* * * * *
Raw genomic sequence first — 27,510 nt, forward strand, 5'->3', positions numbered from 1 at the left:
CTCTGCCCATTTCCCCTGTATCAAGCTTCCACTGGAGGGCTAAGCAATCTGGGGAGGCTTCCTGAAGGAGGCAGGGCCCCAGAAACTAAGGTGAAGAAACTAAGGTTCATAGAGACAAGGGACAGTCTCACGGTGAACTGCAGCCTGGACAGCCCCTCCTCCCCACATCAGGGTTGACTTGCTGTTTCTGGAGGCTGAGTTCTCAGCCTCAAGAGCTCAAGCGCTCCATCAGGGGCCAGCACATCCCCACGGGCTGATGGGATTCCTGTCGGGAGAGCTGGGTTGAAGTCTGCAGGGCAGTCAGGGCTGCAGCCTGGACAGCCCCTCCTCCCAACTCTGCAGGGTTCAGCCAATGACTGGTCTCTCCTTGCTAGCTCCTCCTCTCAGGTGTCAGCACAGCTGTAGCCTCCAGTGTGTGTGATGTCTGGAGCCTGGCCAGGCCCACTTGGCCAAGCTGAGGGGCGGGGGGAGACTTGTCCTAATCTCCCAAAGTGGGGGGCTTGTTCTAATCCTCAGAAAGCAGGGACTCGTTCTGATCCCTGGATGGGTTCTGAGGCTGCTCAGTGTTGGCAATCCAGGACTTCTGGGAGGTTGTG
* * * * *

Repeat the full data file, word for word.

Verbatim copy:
Raw genomic sequence first — 27,510 nt, forward strand, 5'->3', positions numbered from 1 at the left:
CTCTGCCCATTTCCCCTGTATCAAGCTTCCACTGGAGGGCTAAGCAATCTGGGGAGGCTTCCTGAAGGAGGCAGGGCCCCAGAAACTAAGGTGAAGAAACTAAGGTTCATAGAGACAAGGGACAGTCTCACGGTGAACTGCAGCCTGGACAGCCCCTCCTCCCCACATCAGGGTTGACTTGCTGTTTCTGGAGGCTGAGTTCTCAGCCTCAAGAGCTCAAGCGCTCCATCAGGGGCCAGCACATCCCCACGGGCTGATGGGATTCCTGTCGGGAGAGCTGGGTTGAAGTCTGCAGGGCAGTCAGGGCTGCAGCCTGGACAGCCCCTCCTCCCAACTCTGCAGGGTTCAGCCAATGACTGGTCTCTCCTTGCTAGCTCCTCCTCTCAGGTGTCAGCACAGCTGTAGCCTCCAGTGTGTGTGATGTCTGGAGCCTGGCCAGGCCCACTTGGCCAAGCTGAGGGGCGGGGGGAGACTTGTCCTAATCTCCCAAAGTGGGGGGCTTGTTCTAATCCTCAGAAAGCAGGGACTCGTTCTGATCCCTGGATGGGTTCTGAGGCTGCTCAGTGTTGGCAATCCAGGACTTCTGGGAGGTTGTG